• Chenopodium bonus-henricus
• Family Chenopodiaceae
• Hardy perennial
Today, grocery stores throughout North America offer fresh produce all year round. Even where the selection is limited to cardboard carrots and limp, brown-tinged iceberg lettuce, the frozen food case holds a variety of nourishing vegetables. Still, as winter drags on, it’s only natural to develop a craving for something really fresh, perhaps as proof that spring is on the way at last. What a joy it is when the first tentative shoots of edible plants begin to prick through the soil. Spring greens are an ancient tradition that is well worth keeping alive, and Good-King-Henry (Chenopodium bonus-henricus) is an easy-to-grow herb rich in iron and vitamin C that blends well with such better-known potherbs as dandelions, nettles, and sorrel.
Mixed Spring Greens
Good-King-Henry is native to Europe and was brought to North America by the early European colonists as a potherb. It now grows wild here and there in the northeastern United States and Canada.
Think of Good-King-Henry as a sort of perennial spinach, to which it is related; other chenopodiums include lamb’s-quarters (C. album), epazote (C. ambrosioides), and quinoa (C. quinoa). Stems up to 2 feet tall bear dark green, succulent, arrow-shaped leaves with smooth or wavy edges and a mealy undersurface. Spikes of tiny greenish flowers appear from May through September. In early spring, pencil-thick shoots push up from the fleshy, branching roots, and these are prized, especially in England, as a substitute for asparagus.
Good-King-Henry grows best in fertile, well-drained garden soil. It’s one of the few herbs that prefer partial shade. Buying a plant or two is an easy way to get started with this herb. Seeds are available but may be slow to germinate (established plants self-sow fairly readily, however). Stratifying the seeds (chilling them in a moist medium such as vermiculite) for a few weeks improves germination. Thin or transplant seedlings to 1 to 2 feet apart. Fertilize the plants occasionally during the growing season. Harvest leaves lightly and shoots not at all until plants are three years old. If you mulch the plants heavily in late fall with compost or leaf mold, the shoots will be white and especially tender. The leaves are most tender in spring, too. Established plants can be divided in early spring.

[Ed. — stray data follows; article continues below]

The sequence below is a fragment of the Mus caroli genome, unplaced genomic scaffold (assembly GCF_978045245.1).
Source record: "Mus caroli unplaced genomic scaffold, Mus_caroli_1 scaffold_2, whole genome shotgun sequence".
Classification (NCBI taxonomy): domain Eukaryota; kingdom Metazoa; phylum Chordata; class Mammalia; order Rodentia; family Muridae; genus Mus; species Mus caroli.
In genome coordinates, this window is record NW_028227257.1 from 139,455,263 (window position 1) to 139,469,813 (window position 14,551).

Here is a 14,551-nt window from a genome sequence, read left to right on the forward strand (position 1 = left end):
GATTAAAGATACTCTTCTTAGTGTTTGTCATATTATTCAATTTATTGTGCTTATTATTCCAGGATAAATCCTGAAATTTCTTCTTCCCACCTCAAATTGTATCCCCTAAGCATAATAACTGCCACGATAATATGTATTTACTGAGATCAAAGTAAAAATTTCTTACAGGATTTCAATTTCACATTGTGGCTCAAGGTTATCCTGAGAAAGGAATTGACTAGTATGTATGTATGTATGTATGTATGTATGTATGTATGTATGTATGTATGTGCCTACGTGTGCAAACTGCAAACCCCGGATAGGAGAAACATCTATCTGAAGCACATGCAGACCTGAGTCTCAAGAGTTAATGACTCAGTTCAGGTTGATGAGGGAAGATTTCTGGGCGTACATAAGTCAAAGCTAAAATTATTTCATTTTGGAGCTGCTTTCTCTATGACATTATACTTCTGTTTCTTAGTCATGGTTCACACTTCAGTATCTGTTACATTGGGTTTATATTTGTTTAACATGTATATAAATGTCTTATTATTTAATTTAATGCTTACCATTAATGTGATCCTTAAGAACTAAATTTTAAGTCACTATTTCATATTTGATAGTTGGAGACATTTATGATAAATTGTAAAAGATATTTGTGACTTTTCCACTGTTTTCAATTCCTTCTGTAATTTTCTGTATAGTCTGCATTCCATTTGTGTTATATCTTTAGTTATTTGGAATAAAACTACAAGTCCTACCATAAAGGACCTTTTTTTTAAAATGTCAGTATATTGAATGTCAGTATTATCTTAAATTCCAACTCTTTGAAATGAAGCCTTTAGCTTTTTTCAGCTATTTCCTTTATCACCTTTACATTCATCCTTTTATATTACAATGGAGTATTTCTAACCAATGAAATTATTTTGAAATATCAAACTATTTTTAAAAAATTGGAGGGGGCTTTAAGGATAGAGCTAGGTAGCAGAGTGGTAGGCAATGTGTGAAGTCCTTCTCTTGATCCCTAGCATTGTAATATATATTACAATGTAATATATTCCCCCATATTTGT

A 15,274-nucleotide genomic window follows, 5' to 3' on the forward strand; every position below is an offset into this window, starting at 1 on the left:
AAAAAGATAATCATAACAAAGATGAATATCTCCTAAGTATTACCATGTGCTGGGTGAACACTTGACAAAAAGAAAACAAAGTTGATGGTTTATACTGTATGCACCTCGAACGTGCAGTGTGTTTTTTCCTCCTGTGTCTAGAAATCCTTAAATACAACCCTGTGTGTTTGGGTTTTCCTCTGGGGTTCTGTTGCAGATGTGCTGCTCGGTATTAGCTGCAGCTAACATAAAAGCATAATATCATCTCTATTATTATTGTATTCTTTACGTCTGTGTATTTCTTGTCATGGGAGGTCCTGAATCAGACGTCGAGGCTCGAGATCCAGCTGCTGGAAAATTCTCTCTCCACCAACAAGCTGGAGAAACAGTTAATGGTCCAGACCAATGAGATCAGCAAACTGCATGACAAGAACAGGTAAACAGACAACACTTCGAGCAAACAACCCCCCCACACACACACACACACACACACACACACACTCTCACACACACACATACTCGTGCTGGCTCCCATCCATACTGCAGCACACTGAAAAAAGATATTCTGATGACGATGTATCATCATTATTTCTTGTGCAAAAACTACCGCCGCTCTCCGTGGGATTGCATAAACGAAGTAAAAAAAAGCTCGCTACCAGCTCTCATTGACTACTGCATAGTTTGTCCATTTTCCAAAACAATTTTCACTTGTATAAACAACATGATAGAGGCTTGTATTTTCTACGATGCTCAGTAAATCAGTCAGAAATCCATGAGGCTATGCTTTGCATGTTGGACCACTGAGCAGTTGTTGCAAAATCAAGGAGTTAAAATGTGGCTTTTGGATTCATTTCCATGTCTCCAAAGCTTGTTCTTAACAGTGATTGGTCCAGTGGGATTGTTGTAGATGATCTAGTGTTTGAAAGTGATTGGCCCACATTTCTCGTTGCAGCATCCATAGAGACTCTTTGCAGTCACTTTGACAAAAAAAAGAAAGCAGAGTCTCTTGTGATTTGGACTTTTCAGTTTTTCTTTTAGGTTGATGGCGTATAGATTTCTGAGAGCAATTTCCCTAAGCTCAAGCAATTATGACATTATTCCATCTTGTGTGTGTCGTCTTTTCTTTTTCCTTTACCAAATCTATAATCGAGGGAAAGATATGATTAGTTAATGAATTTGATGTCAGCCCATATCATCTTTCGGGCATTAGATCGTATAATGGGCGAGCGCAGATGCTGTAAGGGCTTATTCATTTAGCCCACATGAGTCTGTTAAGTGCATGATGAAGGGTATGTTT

Names! This herb has an abundance of them. Besides Good-King-Henry, people have called it allgood, fat hen, goosefoot, English mercury, and smearwort. The origin of the name Good-King-Henry is open to debate. Mrs. C. F. Leyel, author of Herbal Delights (1938), maintained that the herb was named for King Henry IV of France, who promised a chicken in every peasant’s pot; Good-King-Henry fattened the fowl and then was cooked with it. (The name fat hen commemorates the use of the herb as poultry feed.) Other writers held that no connection with a king was intended: the herb was called good-Henry (“king” just slipped in somehow) to distinguish it from a different, poisonous bad-Henry, named for a mischievous household spirit from German folklore. Still others said good Henry was a helpful spirit who performed domestic chores for a saucer of cream. The species name, bonus-henricus, means “good Henry”, whichever one it refers to. The generic name, Chenopodium, means “goosefoot” and refers to the shape of the leaf.
Other names allude to Good-King-Henry’s healing properties. English mercury distinguishes the herb from French mercury (Mercurialis annua), a member of the spurge family; both mercuries were thought to relieve indigestion. The English one was prescribed as a diuretic and laxative as well. Smearwort? The herb was an ingredient of an ointment recommended for joint pain. The leaves were also made into a poultice to cleanse chronic sores. Allgood implies that the whole plant was useful, as it was. The roots were fed to sheep as a cough remedy, and the seeds were used in preparing an untanned leather known as shagreen.
Some consider Good-King-Henry to be milder than spinach, at least if picked in early spring; it tends to become bitter later in the season. Spring greens generally include a little of this and a little of that, though—whatever is available among the potherbs—so you can balance tanginess with blandness, throw in a little sorrel for its acid bite perhaps, and steam it all gently and briefly until just tender. Then enjoy, and think spring!
• Goodwin Creek Gardens, PO Box 83, Williams, OR 97544. Catalog $1. Plants.
• The Thyme Garden, 20546 Alsea Hwy., Alsea, OR 97324. Catalog $1.50, refundable. Seeds.
• Well-Sweep Herb Farm, 317 Mt. Bethel Rd., Port Murray, NJ 07865. Catalog $2. Plants, seeds.